Instagram has added the ability for users to send direct messages. A user can send photos or videos to anyone who follows them, with the two then able to converse underneath the message. If you don’t follow someone, you’ll get a notification to a ‘pending requests’ centre. Instagram announced the changes in a blog post, which included the below video.
Brands have already started using the system too. Fashion brand Gap sent direct messages to the first 15 people to reply to a message; from these, winners were selected to receive a denim tablet case.
Hyatt Hotels have been sending messages to their fans, wishing them a Merry Christmas.
Twitter users can send images in direct messages
Twitter has introduced a few updates to its apps for iPhone and Android, including the ability to send images in direct messages. Messages are also easier to access through a tab at the bottom of the screen, while users can swipe to switch between the ‘Home’, ‘Discover’ and ‘Activity’ sections of the app. For Android only, there is now a star button next to the ‘Follow’ tab, allowing users to receive notifications for whomever they choose, whether it be a celebrity or one of their friends.
Twitter adds ‘Broad Match’ to keyword targeting
A few months ago, Twitter introduced keyword targeting, allowing advertisers to target an audience based on specific words in their tweets, or those with which they engage. Now, the network has added ‘Broad Match’, allowing them to automatically include related terms in the search. Those related words can include synonyms and alternative spellings, as shown in the below image.
Twitter reverses ‘block’ button change
Twitter has reversed the changes it made to the ‘block’ button very shortly after their introduction. The new system, which allowed users to RT, follow or reply to those who had blocked them, was met with widespread public disapproval, which Twitter rapidly took on board.
Google+ to serve social ads across the web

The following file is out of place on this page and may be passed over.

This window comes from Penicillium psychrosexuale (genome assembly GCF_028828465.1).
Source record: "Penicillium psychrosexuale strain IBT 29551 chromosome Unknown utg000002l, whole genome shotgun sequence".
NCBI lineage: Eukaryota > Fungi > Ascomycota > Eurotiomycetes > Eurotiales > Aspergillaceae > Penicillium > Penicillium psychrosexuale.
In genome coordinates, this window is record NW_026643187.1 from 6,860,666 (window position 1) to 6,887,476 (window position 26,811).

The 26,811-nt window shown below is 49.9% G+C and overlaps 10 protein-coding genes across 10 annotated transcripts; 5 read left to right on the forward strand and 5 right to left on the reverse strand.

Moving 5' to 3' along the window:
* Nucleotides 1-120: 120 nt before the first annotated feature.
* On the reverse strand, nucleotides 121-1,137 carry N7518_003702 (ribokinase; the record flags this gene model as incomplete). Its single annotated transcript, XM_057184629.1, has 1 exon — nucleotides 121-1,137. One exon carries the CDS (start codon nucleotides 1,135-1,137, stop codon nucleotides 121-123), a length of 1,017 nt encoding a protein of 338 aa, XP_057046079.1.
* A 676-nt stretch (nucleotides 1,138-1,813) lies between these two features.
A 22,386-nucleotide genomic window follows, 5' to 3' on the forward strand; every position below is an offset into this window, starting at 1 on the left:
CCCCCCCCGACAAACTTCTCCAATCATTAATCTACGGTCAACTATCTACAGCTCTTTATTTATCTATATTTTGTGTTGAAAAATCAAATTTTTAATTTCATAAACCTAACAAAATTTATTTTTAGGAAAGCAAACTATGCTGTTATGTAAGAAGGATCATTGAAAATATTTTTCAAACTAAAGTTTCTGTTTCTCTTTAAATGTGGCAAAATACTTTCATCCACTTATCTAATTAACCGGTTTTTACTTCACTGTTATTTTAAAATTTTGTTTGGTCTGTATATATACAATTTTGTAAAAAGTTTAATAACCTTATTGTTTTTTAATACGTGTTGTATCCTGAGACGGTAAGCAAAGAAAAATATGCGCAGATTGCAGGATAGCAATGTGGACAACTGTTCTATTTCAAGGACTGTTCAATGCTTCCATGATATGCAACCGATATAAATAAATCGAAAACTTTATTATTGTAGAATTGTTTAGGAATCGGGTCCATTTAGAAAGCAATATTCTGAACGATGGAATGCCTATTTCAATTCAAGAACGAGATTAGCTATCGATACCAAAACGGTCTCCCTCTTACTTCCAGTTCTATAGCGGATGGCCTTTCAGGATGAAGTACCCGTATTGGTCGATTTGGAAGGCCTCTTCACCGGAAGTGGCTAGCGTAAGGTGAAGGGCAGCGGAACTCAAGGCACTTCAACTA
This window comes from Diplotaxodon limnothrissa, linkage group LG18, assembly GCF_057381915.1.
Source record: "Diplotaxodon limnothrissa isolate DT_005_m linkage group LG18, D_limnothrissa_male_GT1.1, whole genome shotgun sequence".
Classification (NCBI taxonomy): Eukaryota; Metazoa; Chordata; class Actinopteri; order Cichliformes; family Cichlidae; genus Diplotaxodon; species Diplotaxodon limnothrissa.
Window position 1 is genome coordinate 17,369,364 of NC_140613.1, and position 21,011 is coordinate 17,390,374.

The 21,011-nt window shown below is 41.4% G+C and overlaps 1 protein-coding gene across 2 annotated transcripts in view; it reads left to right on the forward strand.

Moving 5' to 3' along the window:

Google+ has introduced a new type of ad, called a +Post ad, which will allow brands to promote G+ updates across the ‘Google Display Network’. The ads, which will comprise the ability to +1, comment or share, should serve to greatly extend the reach of branded content on the network, as well as of the network itself.
Live streaming on YouTube
YouTube has announced the ability to live stream, which will be available to verified accounts that are in ‘good standing’. Video manager will contain a button from which account holders can begin a live stream, as well as the ability to launch a Google+ Hangout directly from YouTube.
Kik reaches 100 million registered users
Messaging app Kik has reached 100 million registered users, and is reportedly adding 250,000 every day. The success comes partly due through its anonymity – users go by a username rather than providing their phone number – as well as ‘Kik Cards’, which are basically mobile web applications.
Samsung makes mistake in trying to hush YouTuber
A good rule for electronics manufacturers is not to make products that set on fire. A good rule for anyone who’s heard of social media is not to try and silence someone who’s making a complaint online. Last week, Samsung did both of those things. When YouTube user Ghostlyrich complained about his phone in a video after being asked for ‘proof’ that it was broken, Samsung issued a list of demands he’d need to abide by in order to get his phone replaced. These were to:
delete his YouTube video, promise not to upload similar material, officially absolve the company of all liability, waive his right to bring a lawsuit or other legal complaint, and never make the terms of this agreement public. A witness would also have to sign the form.
Instead of doing so, he decided to make another video, which went viral. The lesson: when people have a legitimate complaint about your product, deal with them fairly.